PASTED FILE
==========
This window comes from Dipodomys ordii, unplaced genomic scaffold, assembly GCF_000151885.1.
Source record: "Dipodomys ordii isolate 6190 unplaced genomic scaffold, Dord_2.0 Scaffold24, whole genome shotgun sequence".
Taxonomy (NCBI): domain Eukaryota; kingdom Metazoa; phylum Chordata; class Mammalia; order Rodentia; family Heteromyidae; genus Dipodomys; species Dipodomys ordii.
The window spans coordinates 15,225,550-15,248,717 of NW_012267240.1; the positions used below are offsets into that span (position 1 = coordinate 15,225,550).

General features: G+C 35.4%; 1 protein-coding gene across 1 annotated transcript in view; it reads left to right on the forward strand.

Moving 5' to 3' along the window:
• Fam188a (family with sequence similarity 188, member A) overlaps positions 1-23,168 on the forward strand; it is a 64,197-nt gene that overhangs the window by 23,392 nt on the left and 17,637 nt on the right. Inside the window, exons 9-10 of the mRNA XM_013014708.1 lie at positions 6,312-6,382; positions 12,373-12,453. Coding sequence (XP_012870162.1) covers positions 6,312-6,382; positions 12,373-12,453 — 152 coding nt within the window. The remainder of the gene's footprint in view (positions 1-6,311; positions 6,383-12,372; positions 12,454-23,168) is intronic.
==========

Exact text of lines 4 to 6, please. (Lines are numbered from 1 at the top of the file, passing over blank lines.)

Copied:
The window spans coordinates 15,225,550-15,248,717 of NW_012267240.1; the positions used below are offsets into that span (position 1 = coordinate 15,225,550).

General features: G+C 35.4%; 1 protein-coding gene across 1 annotated transcript in view; it reads left to right on the forward strand.

Moving 5' to 3' along the window: